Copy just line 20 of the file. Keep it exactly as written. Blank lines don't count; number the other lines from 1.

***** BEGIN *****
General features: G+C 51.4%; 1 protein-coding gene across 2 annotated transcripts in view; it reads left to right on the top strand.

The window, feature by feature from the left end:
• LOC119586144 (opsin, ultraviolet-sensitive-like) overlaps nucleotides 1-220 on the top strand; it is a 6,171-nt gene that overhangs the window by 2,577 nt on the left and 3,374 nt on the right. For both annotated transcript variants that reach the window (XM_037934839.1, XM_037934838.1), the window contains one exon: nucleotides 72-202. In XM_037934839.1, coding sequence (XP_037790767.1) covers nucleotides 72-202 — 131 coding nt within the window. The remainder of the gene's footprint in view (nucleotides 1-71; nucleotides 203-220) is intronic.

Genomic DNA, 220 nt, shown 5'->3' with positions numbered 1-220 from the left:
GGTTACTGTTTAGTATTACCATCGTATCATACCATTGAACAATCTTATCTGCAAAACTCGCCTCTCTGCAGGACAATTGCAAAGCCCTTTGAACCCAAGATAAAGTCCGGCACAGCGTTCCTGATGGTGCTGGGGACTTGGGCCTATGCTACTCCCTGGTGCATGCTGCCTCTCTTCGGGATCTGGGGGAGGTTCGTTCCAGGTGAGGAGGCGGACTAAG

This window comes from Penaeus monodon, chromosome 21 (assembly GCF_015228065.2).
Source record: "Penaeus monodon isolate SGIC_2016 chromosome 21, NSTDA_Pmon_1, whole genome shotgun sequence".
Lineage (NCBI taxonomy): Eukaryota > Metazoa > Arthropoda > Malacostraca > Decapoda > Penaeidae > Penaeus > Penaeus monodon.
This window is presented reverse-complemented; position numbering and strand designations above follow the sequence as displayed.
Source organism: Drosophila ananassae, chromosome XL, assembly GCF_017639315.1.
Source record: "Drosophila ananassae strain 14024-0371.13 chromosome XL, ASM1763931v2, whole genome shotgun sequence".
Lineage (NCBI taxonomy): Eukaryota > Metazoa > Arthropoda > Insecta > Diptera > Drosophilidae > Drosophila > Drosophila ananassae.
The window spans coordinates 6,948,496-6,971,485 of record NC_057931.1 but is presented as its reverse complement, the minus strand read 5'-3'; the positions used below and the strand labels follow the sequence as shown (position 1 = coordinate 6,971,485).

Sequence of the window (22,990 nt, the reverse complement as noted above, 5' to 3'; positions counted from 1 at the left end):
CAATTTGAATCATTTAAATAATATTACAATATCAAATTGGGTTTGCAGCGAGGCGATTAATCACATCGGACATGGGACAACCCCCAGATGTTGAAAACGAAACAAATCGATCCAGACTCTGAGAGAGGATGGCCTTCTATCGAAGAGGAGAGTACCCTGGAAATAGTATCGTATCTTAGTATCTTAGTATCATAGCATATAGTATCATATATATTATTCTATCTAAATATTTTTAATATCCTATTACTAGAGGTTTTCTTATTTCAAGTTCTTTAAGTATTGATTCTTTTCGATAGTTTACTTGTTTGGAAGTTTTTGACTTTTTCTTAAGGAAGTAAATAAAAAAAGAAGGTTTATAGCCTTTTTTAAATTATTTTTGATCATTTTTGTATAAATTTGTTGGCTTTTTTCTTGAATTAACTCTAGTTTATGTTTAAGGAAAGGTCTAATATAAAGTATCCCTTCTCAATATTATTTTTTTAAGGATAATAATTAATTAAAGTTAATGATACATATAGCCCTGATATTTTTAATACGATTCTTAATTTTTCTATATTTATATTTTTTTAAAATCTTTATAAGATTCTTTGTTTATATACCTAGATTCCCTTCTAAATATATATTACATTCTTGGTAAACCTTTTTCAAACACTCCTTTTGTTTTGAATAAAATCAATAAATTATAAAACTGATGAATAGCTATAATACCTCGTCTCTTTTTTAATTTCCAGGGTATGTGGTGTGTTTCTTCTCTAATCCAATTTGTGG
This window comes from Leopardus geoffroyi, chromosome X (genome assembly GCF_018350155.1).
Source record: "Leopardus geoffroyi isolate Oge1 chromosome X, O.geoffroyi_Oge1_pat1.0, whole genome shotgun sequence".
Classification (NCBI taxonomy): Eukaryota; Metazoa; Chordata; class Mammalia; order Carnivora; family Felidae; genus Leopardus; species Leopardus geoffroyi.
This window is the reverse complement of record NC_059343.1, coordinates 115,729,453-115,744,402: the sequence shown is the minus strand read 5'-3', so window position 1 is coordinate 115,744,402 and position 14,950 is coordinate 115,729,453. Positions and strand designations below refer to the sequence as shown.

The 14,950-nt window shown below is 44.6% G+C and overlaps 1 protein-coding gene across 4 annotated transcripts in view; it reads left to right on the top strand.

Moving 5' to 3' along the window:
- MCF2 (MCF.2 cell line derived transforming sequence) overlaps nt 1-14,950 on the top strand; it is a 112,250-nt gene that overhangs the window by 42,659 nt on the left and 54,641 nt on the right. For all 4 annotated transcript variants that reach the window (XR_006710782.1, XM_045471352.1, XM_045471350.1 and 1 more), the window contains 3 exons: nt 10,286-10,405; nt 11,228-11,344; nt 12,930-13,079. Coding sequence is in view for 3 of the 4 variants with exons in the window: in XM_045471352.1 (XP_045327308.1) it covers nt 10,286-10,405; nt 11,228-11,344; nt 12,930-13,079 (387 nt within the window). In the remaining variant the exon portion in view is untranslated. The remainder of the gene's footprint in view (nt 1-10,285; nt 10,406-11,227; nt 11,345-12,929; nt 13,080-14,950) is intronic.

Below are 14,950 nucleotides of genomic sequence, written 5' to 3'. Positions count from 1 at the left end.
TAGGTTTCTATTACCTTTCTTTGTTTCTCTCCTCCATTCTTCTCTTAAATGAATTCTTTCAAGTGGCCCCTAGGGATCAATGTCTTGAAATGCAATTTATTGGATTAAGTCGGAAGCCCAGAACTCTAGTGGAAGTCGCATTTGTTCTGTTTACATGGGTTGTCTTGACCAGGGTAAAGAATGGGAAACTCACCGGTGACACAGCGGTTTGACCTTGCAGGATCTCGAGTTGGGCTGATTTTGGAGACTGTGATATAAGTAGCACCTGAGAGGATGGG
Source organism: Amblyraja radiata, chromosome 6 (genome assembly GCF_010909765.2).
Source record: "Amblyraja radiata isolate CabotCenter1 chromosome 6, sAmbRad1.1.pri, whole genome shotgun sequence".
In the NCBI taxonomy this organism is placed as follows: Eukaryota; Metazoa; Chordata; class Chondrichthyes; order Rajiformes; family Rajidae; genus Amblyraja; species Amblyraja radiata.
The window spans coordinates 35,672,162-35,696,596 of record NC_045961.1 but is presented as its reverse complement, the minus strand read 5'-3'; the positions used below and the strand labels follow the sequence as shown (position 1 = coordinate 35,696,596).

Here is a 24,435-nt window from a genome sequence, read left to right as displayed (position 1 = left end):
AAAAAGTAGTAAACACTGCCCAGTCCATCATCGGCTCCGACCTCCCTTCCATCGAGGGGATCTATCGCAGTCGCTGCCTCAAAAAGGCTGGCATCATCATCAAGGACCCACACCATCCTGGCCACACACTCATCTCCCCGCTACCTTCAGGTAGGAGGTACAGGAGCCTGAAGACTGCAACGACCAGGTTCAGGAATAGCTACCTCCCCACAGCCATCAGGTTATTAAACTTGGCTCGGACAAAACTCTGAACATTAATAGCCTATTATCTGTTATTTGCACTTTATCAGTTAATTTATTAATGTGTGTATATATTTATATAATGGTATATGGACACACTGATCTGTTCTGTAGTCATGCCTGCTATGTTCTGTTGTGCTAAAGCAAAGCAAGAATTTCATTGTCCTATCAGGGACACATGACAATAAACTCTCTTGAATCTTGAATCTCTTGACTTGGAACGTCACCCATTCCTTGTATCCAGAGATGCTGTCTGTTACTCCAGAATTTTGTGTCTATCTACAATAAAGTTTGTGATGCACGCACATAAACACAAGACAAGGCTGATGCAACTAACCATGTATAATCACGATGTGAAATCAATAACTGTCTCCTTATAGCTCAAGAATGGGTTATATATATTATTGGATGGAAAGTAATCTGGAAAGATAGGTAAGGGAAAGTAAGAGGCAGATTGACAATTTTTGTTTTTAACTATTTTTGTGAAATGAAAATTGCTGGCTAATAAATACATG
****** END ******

The 14,950-nt window shown below is 44.6% G+C and overlaps 1 protein-coding gene across 4 annotated transcripts in view; it reads left to right on the top strand.